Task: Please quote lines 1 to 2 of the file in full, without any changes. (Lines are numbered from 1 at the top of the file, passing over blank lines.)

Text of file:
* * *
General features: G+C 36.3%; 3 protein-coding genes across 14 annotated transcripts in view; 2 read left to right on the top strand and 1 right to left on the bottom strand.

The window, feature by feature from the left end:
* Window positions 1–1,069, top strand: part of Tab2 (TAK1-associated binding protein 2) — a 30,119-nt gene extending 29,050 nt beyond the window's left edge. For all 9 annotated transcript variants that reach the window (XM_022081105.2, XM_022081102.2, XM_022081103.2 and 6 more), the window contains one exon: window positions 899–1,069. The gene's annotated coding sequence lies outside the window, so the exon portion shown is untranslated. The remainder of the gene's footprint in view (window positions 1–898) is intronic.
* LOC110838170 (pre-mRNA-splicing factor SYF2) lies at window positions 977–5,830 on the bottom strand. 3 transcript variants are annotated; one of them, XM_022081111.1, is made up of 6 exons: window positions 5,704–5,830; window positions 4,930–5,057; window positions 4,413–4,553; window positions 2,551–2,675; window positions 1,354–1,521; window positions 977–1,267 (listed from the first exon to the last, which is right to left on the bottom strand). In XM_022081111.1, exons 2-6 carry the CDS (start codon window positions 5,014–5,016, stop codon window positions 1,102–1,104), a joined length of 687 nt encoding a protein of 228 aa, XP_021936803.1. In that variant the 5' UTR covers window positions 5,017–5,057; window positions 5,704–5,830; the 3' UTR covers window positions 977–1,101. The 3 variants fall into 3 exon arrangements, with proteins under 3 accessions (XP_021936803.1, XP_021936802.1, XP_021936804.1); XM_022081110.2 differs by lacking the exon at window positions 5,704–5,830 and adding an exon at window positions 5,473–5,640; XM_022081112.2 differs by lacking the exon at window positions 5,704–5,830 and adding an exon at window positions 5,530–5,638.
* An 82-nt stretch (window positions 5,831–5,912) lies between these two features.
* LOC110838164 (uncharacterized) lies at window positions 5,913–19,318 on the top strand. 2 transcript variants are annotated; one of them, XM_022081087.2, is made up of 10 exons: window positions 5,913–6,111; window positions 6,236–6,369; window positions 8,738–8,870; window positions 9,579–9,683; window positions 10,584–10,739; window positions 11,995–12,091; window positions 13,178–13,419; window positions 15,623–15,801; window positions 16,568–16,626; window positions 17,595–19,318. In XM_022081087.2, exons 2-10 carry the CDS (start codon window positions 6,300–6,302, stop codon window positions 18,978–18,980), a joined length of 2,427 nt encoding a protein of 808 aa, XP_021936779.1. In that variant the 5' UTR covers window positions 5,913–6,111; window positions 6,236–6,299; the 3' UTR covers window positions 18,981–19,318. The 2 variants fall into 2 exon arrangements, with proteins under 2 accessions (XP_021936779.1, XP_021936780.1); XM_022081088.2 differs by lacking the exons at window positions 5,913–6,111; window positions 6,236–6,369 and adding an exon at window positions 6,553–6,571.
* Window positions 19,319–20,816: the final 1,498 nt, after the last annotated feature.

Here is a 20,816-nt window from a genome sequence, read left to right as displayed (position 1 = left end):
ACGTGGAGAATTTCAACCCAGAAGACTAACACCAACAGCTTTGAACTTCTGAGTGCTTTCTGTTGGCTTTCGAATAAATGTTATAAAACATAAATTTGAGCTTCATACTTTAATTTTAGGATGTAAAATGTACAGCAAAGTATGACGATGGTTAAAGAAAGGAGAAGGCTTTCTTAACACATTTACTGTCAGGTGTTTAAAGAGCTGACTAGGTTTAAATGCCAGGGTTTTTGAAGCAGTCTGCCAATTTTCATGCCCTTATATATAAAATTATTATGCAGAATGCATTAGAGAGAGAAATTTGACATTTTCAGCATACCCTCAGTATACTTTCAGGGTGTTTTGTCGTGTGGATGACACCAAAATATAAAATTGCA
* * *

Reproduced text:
General features: G+C 36.3%; 3 protein-coding genes across 14 annotated transcripts in view; 2 read left to right on the top strand and 1 right to left on the bottom strand.

The window, feature by feature from the left end: